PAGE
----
How do I obtain the status of my request?

CMS strives to handle all FOIA requests in a customer-friendly fashion, in accordance with the FOIA. CMS provides a telephone number and web site that you can use to obtain information about the status of your pending FOIA request. Further, if you wish to raise a concern about the service provided to you by an agency’s FOIA office, you may contact the agency official known as a “FOIA Public Liaison.”

The CMS website for tracking FOIA requests received after January 1, 2009 is: /FOIA/04b_CheckStatus.asp#TopOfPage.  The CMS FOIA Public Liaison can be contacted on (410) 786-5353. 

What happens if CMS denies my request?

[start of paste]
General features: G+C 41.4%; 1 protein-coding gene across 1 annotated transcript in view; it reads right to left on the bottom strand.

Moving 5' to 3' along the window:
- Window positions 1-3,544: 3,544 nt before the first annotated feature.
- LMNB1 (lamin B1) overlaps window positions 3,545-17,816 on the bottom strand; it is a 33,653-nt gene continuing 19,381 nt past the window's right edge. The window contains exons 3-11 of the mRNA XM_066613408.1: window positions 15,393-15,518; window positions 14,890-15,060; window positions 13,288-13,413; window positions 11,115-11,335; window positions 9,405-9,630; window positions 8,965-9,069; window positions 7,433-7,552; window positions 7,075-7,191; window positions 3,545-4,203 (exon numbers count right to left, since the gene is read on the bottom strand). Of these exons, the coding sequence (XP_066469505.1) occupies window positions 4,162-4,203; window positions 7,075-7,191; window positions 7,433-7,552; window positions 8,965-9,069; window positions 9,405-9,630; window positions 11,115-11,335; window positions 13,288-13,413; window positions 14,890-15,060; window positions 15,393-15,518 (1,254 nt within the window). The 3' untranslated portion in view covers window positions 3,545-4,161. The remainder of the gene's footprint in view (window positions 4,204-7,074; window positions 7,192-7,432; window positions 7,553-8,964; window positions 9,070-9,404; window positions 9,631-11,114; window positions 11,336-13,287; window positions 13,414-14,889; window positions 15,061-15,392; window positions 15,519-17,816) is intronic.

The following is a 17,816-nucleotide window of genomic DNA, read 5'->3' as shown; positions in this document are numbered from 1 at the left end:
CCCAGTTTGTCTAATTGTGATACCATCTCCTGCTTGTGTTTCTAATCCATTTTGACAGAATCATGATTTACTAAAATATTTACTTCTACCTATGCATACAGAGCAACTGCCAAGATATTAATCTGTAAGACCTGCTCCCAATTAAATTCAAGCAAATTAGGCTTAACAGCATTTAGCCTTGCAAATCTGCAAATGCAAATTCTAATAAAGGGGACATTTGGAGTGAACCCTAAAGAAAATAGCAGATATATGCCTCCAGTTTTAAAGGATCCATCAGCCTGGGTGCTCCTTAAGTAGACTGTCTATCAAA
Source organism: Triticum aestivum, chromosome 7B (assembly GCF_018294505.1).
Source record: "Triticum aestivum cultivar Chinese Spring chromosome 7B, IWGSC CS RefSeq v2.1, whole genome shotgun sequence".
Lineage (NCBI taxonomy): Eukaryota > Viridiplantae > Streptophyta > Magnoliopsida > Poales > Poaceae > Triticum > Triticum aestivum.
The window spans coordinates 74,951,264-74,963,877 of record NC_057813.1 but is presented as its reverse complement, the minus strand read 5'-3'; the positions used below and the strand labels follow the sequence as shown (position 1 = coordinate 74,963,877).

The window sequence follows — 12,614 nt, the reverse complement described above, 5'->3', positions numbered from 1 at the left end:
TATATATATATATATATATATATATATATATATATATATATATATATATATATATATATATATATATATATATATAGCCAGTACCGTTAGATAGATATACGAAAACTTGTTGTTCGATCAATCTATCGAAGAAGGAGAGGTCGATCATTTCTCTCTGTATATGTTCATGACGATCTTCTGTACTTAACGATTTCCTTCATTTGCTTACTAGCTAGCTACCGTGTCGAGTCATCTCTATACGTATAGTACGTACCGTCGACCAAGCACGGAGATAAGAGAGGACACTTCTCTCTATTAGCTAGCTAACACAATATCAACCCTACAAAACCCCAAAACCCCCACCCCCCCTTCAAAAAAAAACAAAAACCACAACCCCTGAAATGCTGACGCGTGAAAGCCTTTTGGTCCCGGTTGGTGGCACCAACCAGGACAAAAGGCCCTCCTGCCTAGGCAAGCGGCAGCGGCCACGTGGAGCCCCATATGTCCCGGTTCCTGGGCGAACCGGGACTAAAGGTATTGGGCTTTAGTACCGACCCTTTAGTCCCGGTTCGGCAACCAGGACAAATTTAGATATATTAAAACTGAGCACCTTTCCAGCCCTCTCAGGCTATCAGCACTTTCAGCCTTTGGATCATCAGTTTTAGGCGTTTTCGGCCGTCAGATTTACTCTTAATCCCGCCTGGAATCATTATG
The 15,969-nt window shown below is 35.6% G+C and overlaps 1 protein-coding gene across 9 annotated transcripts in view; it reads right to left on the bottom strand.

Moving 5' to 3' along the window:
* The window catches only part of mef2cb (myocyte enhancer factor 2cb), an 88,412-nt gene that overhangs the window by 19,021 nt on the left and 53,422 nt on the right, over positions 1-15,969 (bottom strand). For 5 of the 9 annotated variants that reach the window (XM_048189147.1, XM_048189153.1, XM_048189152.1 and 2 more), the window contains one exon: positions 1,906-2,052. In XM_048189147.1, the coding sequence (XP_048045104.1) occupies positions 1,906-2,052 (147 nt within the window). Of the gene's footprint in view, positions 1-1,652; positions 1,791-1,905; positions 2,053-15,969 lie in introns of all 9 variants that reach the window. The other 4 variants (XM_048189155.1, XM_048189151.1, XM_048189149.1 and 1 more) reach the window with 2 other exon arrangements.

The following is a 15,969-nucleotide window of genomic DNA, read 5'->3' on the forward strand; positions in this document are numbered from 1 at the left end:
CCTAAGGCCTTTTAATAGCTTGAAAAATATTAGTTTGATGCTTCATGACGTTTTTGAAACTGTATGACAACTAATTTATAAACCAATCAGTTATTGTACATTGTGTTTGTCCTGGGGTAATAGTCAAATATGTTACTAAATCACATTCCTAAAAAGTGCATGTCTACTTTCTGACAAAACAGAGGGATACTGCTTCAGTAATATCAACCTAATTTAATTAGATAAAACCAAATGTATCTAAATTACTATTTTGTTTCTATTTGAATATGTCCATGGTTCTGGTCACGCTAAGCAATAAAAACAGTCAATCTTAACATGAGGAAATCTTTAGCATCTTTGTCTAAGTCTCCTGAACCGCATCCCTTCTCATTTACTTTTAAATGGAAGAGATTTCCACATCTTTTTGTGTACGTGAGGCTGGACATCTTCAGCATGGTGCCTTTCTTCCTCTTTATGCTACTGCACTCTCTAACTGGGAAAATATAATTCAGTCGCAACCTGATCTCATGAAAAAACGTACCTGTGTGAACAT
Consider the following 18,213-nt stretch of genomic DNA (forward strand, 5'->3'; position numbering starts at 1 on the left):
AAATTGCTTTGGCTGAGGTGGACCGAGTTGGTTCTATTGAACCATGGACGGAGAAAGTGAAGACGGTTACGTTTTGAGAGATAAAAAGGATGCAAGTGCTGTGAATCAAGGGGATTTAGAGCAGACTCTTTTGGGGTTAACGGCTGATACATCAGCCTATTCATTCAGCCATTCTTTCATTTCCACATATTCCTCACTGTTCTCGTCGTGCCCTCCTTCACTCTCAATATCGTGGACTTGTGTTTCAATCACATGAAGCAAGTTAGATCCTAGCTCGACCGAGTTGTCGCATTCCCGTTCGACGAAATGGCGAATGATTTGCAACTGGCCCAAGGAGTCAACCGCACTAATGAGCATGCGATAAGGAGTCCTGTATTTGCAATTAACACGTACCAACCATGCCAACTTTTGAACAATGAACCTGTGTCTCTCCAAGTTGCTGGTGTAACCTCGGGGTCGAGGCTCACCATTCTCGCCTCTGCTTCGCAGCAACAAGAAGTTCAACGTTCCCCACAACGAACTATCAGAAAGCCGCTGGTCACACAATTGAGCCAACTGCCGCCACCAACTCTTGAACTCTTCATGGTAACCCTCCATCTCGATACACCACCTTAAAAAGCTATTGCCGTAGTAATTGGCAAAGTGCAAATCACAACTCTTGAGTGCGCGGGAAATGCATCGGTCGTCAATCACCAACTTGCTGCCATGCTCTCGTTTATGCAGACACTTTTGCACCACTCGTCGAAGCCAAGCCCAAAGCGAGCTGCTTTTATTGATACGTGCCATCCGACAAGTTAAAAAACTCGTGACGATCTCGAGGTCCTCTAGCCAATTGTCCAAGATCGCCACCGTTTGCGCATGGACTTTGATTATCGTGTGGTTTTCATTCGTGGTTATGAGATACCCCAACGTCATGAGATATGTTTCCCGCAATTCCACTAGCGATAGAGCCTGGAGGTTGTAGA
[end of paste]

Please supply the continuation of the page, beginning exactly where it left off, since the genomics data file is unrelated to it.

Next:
If CMS locates records in response to your request, it can withhold them (or any portion of them) only if they are exempt from disclosure under the FOIA or are prohibited from release by some other law. For records that contain portions of information that is withheld, CMS will clearly mark those portions with the applicable FOIA exemption(s). If CMS denies your request, in whole or in part, it will provide an estimate of the amount of material withheld, state the reason(s) for the denial, and inform you of your right to appeal to the CMS Principal Deputy Administrator.

Besides withholding any portion of a record, are there other reasons for not releasing records?

Yes, CMS may not release a record under the following circumstances:

  1. A reasonable search for requested information failed to identify / locate responsive records.